When the time is right to stand up for what you believe, actions are a powerful tool to communicate this. In history, we have seen this through examples like Rosa Parks refusing to sit in the back of the bus and students sitting down at a lunch counter to enjoy a hot meal like people tend to do in the afternoon.
There are times, however, when such action is more than a little bit silly and in some ways show off hypocrisy. I am specifically referring to the response that a great number of people had when the Nabisco company posted a photo on their Oreo cookie fan page that showed multiple layers of cream in a single Oreo cookie in a rainbow configuration with the word “Pride” underneath it, in honor of it being Gay Pride Month. (In the United States, this is the month of June, perhaps in honor of the Stonewall riots that took place in 1969 during that month.)
There was an immediate reaction, both negative and positive. Many people stated that they were quite happy that Nabisco was taking this stance while a great number of other people complained about it and stated explicitly that they were never going to buy another Oreo cookie again because of it. This is what I feel is a foolish boycott.
I would ask the boycotters to take a really hard look at their shopping lives and see where they are spending their money. If you have either an iOS or Android OS based phone, you will need to get rid of it because both Apple and Google are big supporters of gay pride.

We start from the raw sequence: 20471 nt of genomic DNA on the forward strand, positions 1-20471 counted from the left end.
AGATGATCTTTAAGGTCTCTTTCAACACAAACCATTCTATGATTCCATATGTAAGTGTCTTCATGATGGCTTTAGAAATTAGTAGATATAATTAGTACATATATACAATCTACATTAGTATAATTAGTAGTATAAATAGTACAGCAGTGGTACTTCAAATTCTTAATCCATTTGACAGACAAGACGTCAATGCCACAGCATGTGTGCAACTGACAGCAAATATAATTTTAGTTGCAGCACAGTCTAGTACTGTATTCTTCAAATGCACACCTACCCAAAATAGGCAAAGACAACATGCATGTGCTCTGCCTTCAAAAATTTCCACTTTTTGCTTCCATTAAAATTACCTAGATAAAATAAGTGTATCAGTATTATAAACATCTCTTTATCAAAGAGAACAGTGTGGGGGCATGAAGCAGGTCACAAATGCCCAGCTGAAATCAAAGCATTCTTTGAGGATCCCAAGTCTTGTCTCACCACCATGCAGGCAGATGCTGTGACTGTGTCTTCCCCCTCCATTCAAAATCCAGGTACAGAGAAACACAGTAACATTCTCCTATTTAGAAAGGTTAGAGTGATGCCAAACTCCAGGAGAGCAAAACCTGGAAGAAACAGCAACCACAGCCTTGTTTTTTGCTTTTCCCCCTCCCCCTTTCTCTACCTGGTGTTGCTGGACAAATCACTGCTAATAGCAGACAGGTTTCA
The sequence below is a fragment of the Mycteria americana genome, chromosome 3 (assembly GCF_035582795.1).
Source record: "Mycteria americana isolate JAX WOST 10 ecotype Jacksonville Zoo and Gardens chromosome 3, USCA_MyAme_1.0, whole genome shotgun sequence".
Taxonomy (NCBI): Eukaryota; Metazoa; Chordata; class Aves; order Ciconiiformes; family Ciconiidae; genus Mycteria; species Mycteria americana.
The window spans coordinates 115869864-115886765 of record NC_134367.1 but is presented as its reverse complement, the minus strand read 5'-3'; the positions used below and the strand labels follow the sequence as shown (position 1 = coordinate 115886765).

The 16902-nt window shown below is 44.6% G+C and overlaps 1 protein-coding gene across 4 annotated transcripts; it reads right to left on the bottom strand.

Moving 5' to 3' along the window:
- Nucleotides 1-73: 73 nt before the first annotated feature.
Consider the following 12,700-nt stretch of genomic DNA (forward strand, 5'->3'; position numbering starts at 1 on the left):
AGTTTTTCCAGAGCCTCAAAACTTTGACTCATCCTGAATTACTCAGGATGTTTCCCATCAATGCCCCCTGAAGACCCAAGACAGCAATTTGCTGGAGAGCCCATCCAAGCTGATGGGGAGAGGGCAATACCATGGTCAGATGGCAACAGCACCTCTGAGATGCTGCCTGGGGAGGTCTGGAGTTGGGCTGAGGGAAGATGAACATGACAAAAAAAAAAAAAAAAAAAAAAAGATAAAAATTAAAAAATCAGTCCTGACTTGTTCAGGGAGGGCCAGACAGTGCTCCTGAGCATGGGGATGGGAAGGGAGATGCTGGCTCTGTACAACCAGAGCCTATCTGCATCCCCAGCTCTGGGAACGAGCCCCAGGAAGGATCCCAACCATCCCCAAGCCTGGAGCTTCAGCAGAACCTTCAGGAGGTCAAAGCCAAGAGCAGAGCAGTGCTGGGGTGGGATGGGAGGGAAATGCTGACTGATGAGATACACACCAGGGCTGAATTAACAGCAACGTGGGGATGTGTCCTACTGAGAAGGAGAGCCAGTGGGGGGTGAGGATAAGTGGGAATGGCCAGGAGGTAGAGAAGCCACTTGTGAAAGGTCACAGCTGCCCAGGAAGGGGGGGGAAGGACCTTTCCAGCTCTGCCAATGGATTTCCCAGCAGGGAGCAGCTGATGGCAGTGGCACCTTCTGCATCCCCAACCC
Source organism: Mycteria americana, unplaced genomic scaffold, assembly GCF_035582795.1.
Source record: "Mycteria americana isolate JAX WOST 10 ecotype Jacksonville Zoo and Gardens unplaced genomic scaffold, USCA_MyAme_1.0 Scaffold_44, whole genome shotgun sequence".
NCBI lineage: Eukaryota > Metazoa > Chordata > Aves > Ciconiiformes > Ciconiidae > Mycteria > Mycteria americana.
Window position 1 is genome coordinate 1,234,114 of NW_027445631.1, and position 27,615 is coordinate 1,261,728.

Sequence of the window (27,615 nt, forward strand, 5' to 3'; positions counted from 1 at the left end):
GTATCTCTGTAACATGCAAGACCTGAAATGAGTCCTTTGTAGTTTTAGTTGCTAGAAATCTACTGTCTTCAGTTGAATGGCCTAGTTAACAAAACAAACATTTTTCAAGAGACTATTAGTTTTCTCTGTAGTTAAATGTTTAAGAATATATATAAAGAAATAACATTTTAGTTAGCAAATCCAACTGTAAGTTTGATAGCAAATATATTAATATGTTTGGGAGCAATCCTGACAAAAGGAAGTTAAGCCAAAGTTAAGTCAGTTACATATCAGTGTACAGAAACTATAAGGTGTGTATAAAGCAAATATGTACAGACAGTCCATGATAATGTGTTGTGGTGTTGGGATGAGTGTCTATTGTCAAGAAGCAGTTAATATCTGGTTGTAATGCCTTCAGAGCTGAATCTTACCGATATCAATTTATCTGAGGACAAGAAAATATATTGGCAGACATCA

Moreover, if you really want to boycott Oreos, you can’t stop there — it wasn’t Oreo that came up with the photo but the parent company of Kraft — you can see a list of all of the brands that Kraft produces here and start by throwing out a lot of food in your kitchen. Rest assured that many homeless shelters and soup kitchens would be happy to take your food.
I could go on and on about different companies to boycott but the point I am trying to reach is that you can’t say that you are going to boycott Oreo cookies because they are supportive of gay pride and then tweet about it on your iPhone.
Moreover, this kind of boycott is almost always a lot of bark and not a lot of bite, if you will excuse the expression. What I mean by this is that I bet that out of all of the people who said that they wouldn’t eat any more Oreos, many of them were saying it out of upset at the time and have since then gone on to eat Oreos again. By this time next year, people will be eating Oreos just as they always have.